Mathematics Stack Exchange is a question and answer site for people studying math at any level and professionals in related fields. It's 100% free, no registration required.

Sign up
Here's how it works:
  1. Anybody can ask a question
  2. Anybody can answer
  3. The best answers are voted up and rise to the top

I am trying to solve the equation $$z^n = 1.$$

Taking $\log$ on both sides I get $n\log(z) = \log(1) = 0$.

$\implies$ $n = 0$ or $\log(z) = 0$

$\implies$ $n = 0$ or $z = 1$.

But I clearly missed out $(-1)^{\text{even numbers}}$ which is equal to $1$.

How do I solve this equation algebraically?

share|cite|improve this question
The moment you take logarithm on both sides, you implicitly assume that it is defined. So, if you want to get such solutions, you need to refrain from taking logarithm because it is not defined in the first place – user21436 Dec 27 '11 at 20:10
You can't apply logarythms like this if $z$ might be a negative number, at least, not until you've gotten to the complex numbers, where $log$ becomes a much trickier animal. – Thomas Andrews Dec 27 '11 at 20:12
@KS I am interested in an algebraic solution. thats all. – Ajay George Dec 27 '11 at 20:12
In particular, you can't say $\log (z^n) = n \log z$ when $\log z$ is not well-defined. – Thomas Andrews Dec 27 '11 at 20:12
it's not clear what you mean by "algebraic," but one approach may be to factor the polynomial $z^n-1$. In particular, for $n=2m$ even, $z^{2m}-1 = (z^2-1)(1+z^2+...+z^{2m-2})$ and clearly $1+z^2+..+z^{2m-2}$ is always non-zero, so the only (real) roots are the roots of $z^2-1$. On the other hand, for $n$ odd, $z^n-1$ can be shown to be strictly increasing, so it can have at most one real root. – Thomas Andrews Dec 27 '11 at 20:19
up vote 3 down vote accepted

You can't take the logarithm of a negative number, unless you consider the multivalued complex logarithm.

If you are willing to expand to complex numbers in that manner, then you can take the log of both sides. $\log(1) = 2\pi i k$, $k \in \mathbb{N}$, so then you're solving for $n \log(z) = 2 \pi i k $, which gives $\log z = 2\pi i\frac{k}{n}$, or $z = e^{2 \pi i\frac{k}{n}}$, which describes all of the roots of unity.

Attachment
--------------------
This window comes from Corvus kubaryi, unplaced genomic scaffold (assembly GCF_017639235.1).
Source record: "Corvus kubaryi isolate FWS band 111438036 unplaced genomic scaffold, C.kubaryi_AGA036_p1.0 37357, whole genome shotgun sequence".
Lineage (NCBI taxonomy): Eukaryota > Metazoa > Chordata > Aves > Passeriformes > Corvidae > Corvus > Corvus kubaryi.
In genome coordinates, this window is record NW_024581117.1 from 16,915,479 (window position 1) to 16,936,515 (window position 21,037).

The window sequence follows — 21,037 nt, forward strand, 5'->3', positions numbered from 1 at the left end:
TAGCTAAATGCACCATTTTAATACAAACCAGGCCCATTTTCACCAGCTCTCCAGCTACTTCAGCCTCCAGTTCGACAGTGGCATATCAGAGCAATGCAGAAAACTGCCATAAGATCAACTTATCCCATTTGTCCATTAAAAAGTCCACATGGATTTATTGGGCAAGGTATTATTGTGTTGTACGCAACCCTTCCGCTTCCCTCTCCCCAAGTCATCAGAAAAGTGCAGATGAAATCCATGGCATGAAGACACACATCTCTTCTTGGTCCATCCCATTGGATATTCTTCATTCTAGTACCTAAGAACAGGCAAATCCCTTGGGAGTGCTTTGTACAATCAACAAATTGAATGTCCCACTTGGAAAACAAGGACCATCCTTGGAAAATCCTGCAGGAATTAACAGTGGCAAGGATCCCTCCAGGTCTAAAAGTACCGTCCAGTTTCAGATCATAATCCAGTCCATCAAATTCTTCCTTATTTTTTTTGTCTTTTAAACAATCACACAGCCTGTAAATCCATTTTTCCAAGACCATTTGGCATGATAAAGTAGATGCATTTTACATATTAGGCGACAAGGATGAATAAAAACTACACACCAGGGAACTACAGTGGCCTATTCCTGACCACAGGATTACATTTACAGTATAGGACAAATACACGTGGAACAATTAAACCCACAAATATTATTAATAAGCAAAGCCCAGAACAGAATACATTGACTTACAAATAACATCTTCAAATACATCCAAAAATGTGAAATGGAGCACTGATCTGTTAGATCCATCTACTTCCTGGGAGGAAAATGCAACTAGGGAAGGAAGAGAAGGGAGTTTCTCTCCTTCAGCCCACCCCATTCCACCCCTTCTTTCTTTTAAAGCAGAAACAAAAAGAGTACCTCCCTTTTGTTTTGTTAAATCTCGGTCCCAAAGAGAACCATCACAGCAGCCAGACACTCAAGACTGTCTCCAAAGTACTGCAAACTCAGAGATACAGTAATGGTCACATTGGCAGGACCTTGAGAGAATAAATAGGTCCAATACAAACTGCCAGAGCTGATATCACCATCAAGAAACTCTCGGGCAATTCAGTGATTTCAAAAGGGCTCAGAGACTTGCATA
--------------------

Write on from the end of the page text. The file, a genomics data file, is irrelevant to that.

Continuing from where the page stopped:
share|cite|improve this answer
This is the best answer. +1 for roots of unity. Thanks Dustan. – Ajay George Dec 27 '11 at 20:37

Working in the reals, take the $n$th root of both sides.

If $n$ is even then you'd write $(z^n)^{1/n}=|z|$.

For example $z^2=1 \iff (z^2)^{1/2}=1^{1/2} \iff |z|=1$.

For odd powers, you could say, for example: $z^3=1 \iff (z^3)^{1/3}=1^{1/3} \iff z =1$.

share|cite|improve this answer

If you want to do this properly you need complex numbers. The logarithm is a multivalued function; $z^n = 1$ is equivalent not to $n \log z = \log 1$ but to $n \log z = 2 \pi i m$ where $m$ is an arbitrary integer. If $n \ne 0$ this says $\log z = (2 \pi i m)/n$ and $z = e^{2 \pi i m/n}$. In particular with $n = 2 m$, $z = e^{\pi i} = -1$.

share|cite|improve this answer

First of all, note that, apart from $z=1$, all other answers will be complex. For the equation

$z^n=1$, we use the theorems $e^{ix}=cosx + i sin x$ and that $(cosx + i sin x)^{n}=cos(nx)+ sin(nx)$.

Then, $z^n=1$ implies $r^n(cos(nx)+ sin(nx))=1$, where $z=re^{ix}$. Hence, $r=1$ and

$cos(nx)+ isin(nx)=1$. Thus, $cos(nx)=1$ and $sin(nx)=0$, equating real and imaginary parts separately.

That gives the answer $z=cos(\frac{2\pi}{k})+isin(\frac{2\pi}{k}), k=1,2 \cdots (n-1)$

share|cite|improve this answer

To solve it algebraically, I'd say:

  • For even values of $n$, $z=1$ or $z=-1$ are the solutions.
  • For odd values of $n$, $z=1$ is the answer.
  • And if $n=0$, $\forall z \in \mathbb{R}$ would be valid as an answer.
share|cite|improve this answer

Your Answer


By posting your answer, you agree to the privacy policy and terms of service.

Not the answer you're looking for? Browse other questions tagged or ask your own question.